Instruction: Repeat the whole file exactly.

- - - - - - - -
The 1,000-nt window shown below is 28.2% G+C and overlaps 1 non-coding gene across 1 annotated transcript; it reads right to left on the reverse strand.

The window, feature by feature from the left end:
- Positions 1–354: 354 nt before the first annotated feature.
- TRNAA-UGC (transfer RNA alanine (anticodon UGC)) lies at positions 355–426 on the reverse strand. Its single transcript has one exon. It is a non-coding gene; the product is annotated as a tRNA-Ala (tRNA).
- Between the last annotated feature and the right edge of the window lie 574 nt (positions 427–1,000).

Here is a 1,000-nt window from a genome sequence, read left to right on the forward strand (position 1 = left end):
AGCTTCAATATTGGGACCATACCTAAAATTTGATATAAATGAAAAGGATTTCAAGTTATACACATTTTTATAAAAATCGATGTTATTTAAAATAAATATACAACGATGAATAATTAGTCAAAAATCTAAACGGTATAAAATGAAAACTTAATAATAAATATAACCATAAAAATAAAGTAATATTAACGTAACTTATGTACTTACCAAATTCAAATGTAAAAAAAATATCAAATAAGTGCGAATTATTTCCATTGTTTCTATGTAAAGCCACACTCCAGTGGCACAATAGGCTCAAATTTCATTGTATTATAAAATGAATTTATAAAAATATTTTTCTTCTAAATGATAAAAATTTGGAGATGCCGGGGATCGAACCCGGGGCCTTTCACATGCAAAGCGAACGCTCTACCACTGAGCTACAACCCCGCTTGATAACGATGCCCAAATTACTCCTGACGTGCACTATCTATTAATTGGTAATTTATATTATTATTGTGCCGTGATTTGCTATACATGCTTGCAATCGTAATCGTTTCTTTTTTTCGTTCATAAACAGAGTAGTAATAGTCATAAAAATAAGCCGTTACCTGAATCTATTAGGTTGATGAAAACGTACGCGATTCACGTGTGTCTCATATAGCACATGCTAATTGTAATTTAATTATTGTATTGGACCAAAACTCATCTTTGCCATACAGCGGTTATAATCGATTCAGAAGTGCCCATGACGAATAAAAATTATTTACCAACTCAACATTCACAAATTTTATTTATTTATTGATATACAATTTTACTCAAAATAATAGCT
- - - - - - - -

The 1,000-nt window shown below is 28.2% G+C and overlaps 1 non-coding gene across 1 annotated transcript; it reads right to left on the reverse strand.

The window, feature by feature from the left end:
- Positions 1–354: 354 nt before the first annotated feature.
- TRNAA-UGC (transfer RNA alanine (anticodon UGC)) lies at positions 355–426 on the reverse strand. Its single transcript has one exon. It is a non-coding gene; the product is annotated as a tRNA-Ala (tRNA).
- Between the last annotated feature and the right edge of the window lie 574 nt (positions 427–1,000).

Here is a 1,000-nt window from a genome sequence, read left to right on the forward strand (position 1 = left end):
AGCTTCAATATTGGGACCATACCTAAAATTTGATATAAATGAAAAGGATTTCAAGTTATACACATTTTTATAAAAATCGATGTTATTTAAAATAAATATACAACGATGAATAATTAGTCAAAAATCTAAACGGTATAAAATGAAAACTTAATAATAAATATAACCATAAAAATAAAGTAATATTAACGTAACTTATGTACTTACCAAATTCAAATGTAAAAAAAATATCAAATAAGTGCGAATTATTTCCATTGTTTCTATGTAAAGCCACACTCCAGTGGCACAATAGGCTCAAATTTCATTGTATTATAAAATGAATTTATAAAAATATTTTTCTTCTAAATGATAAAAATTTGGAGATGCCGGGGATCGAACCCGGGGCCTTTCACATGCAAAGCGAACGCTCTACCACTGAGCTACAACCCCGCTTGATAACGATGCCCAAATTACTCCTGACGTGCACTATCTATTAATTGGTAATTTATATTATTATTGTGCCGTGATTTGCTATACATGCTTGCAATCGTAATCGTTTCTTTTTTTCGTTCATAAACAGAGTAGTAATAGTCATAAAAATAAGCCGTTACCTGAATCTATTAGGTTGATGAAAACGTACGCGATTCACGTGTGTCTCATATAGCACATGCTAATTGTAATTTAATTATTGTATTGGACCAAAACTCATCTTTGCCATACAGCGGTTATAATCGATTCAGAAGTGCCCATGACGAATAAAAATTATTTACCAACTCAACATTCACAAATTTTATTTATTTATTGATATACAATTTTACTCAAAATAATAGCT